Two questions. How did I (or rather the people I talked to) fail to see the potential of the internet? And how different is the 1994 view of the online future from the future the internet brought. The answer to the first is simple: the internet exploded because the World Wide Web was developed to run on it, and the web was in its infancy: Mosaic, ancestor of today’s browsers, was released only in September 1993. It was not surprising that few people had yet spotted its significance.
The difference between a world with internet and a world without may appear not that great. The experts did after all predict much of the online world that we now have. But they were working with an assumption that multimedia would be broadcast – that is, originated by relatively few sources. In fact, thanks to the web, it is originated by several million sources. I was describing a proprietorial world, where the interactive television would be the main carrier and cable, satellite and telecom companies would battle it out to provide the most attractive services. Publishers, broadcasters, film companies would have huge power because they would be the sole providers of ever more valuable content.
What the internet did was enable every company and millions of individuals to become content providers. It also allowed them to try out all sorts of different commercial and non-commercial models that have, in a Darwinian process that could never have been achieved by a proprietorial model, thrown up dating, finding old friends, selling beanie babies and other unlikely activities as the big winners of multimedia.
The delay that created demand
It is all a lot more exciting than it would have been, though paradoxically it has meant that many of the developments predicted 10 years ago have yet to appear. There was an assumption that we would move quickly to a broadband world, because the early fruits of online multimedia (as it was always called then) would be films and even television programmes delivered down the line. Cable and telecom companies would bring fibre optic cables to our homes, or at least close enough to complete the loop with thick copper ‘co-axial’ cables, so that shortage of bandwidth would not be a problem. Data transfer would thus be a spin-off of broadcasting; and we would presumably pay a subscription to a satellite, cable or telecom company to be allowed to watch the chairman’s fireside chat.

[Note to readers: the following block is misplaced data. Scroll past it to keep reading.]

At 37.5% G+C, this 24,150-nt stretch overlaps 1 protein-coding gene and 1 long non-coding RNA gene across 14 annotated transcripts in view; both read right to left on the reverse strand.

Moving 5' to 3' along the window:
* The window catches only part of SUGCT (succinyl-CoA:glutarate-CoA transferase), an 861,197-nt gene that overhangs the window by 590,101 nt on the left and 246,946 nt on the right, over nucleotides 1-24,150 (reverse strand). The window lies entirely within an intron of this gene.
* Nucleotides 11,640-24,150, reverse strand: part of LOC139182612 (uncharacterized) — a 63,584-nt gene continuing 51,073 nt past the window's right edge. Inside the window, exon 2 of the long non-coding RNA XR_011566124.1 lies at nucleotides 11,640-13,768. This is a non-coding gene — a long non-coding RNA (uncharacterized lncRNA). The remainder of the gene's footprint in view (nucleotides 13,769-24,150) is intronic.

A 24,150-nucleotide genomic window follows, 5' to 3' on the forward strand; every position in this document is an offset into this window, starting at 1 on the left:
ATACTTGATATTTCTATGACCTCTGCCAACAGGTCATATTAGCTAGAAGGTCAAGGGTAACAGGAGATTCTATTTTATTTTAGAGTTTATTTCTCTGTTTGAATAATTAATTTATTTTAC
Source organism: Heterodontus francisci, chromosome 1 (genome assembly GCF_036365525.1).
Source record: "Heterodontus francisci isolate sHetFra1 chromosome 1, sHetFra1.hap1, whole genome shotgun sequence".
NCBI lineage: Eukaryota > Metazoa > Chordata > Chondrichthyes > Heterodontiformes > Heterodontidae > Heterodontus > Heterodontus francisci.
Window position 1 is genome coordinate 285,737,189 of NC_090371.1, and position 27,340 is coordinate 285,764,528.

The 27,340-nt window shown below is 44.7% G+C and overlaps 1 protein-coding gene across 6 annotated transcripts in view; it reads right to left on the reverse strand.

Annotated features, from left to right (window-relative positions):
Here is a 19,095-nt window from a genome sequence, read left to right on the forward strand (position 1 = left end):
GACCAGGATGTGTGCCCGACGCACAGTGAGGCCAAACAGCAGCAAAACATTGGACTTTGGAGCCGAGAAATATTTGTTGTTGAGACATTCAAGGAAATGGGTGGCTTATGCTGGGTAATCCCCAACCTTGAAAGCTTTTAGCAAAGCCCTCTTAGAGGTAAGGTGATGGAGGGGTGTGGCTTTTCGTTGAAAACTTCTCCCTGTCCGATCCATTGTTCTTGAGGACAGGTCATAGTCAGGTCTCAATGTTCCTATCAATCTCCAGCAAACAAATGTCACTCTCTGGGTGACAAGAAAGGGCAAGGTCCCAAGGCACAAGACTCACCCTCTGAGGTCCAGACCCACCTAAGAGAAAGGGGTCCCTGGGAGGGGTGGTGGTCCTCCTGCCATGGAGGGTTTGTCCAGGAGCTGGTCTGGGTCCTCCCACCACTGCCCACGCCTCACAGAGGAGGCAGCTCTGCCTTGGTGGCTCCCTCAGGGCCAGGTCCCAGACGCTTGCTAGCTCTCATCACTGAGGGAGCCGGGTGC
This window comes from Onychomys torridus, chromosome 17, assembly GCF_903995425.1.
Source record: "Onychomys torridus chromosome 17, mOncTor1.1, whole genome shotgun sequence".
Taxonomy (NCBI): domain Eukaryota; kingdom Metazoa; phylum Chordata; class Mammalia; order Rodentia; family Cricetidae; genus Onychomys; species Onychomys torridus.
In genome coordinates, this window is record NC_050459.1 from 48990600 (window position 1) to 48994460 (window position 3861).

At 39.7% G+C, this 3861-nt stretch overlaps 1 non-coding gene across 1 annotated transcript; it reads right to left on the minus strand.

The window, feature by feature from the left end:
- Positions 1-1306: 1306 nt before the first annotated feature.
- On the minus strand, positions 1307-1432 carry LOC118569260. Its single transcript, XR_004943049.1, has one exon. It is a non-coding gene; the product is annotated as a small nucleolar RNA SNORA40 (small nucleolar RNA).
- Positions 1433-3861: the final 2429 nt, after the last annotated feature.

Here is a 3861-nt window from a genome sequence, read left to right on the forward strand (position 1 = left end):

ADSL, the technology that now underpins most broadband services, had been invented 10 years ago and BT was testing it in the UK – to provide video on demand services. Video-on-demand is in my Optimistic list; it is just starting to happen, but is hardly at the forefront of the technological revolution.
Shortly after my book was published, a number of “full service trials” were conducted. These involved providing fibre optic links to every home and business in an area, setting up home shopping banking and video-on-demand services, and seeing what happened. The answer coming from places like Orlando and Quebec was: Not much. The most popular online activity in Orlando was buying stamps. Now, of course, we know that there is huge demand for all sorts of online activities – but that is because it was allowed to develop slowly, and cheaply, over the internet. It seems, looking back, that the internet helped the “multimedia revolution” most by slowing it down – literally. Now we are moving to broadband, but for once the technology is not ahead of the demand.
In other words, we may now be in more or less the position I thought we were 10 years ago: ready to roll into a broadband world. Comcast recently bid for Disney because it is a valuable ‘content provider’, the same reason that Viacom bought Paramount in 1993. Tele-dildonic suits may yet become a favoured Valentine’s Day gift.
First published on 07 April, 2004